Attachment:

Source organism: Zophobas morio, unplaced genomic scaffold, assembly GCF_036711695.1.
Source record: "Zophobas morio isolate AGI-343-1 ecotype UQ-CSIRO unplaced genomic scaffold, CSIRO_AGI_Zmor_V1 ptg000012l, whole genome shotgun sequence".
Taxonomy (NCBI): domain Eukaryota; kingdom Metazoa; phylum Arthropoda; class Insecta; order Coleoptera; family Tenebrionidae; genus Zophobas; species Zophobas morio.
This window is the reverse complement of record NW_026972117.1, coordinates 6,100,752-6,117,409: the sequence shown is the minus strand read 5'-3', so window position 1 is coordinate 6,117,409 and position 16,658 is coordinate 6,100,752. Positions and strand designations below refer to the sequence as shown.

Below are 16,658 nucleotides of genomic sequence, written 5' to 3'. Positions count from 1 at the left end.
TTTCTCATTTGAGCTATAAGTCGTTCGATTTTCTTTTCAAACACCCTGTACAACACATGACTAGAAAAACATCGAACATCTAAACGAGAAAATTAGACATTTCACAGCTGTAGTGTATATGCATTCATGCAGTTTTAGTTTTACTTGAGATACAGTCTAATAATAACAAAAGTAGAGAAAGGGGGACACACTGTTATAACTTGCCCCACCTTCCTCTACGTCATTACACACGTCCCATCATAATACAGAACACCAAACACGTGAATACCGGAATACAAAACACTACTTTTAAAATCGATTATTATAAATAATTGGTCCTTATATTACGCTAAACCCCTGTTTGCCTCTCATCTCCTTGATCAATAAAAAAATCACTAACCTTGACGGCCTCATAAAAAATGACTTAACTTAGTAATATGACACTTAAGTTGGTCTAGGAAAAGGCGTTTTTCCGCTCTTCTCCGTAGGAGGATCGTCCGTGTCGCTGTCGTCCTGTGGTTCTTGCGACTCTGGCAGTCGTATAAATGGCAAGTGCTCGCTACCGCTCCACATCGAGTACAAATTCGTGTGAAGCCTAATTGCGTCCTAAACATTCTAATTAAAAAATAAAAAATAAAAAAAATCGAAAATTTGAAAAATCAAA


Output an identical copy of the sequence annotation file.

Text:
Source organism: Zophobas morio, unplaced genomic scaffold, assembly GCF_036711695.1.
Source record: "Zophobas morio isolate AGI-343-1 ecotype UQ-CSIRO unplaced genomic scaffold, CSIRO_AGI_Zmor_V1 ptg000012l, whole genome shotgun sequence".
Taxonomy (NCBI): domain Eukaryota; kingdom Metazoa; phylum Arthropoda; class Insecta; order Coleoptera; family Tenebrionidae; genus Zophobas; species Zophobas morio.
This window is the reverse complement of record NW_026972117.1, coordinates 6,100,752-6,117,409: the sequence shown is the minus strand read 5'-3', so window position 1 is coordinate 6,117,409 and position 16,658 is coordinate 6,100,752. Positions and strand designations below refer to the sequence as shown.

Below are 16,658 nucleotides of genomic sequence, written 5' to 3'. Positions count from 1 at the left end.
TTTCTCATTTGAGCTATAAGTCGTTCGATTTTCTTTTCAAACACCCTGTACAACACATGACTAGAAAAACATCGAACATCTAAACGAGAAAATTAGACATTTCACAGCTGTAGTGTATATGCATTCATGCAGTTTTAGTTTTACTTGAGATACAGTCTAATAATAACAAAAGTAGAGAAAGGGGGACACACTGTTATAACTTGCCCCACCTTCCTCTACGTCATTACACACGTCCCATCATAATACAGAACACCAAACACGTGAATACCGGAATACAAAACACTACTTTTAAAATCGATTATTATAAATAATTGGTCCTTATATTACGCTAAACCCCTGTTTGCCTCTCATCTCCTTGATCAATAAAAAAATCACTAACCTTGACGGCCTCATAAAAAATGACTTAACTTAGTAATATGACACTTAAGTTGGTCTAGGAAAAGGCGTTTTTCCGCTCTTCTCCGTAGGAGGATCGTCCGTGTCGCTGTCGTCCTGTGGTTCTTGCGACTCTGGCAGTCGTATAAATGGCAAGTGCTCGCTACCGCTCCACATCGAGTACAAATTCGTGTGAAGCCTAATTGCGTCCTAAACATTCTAATTAAAAAATAAAAAATAAAAAAAATCGAAAATTTGAAAAATCAAA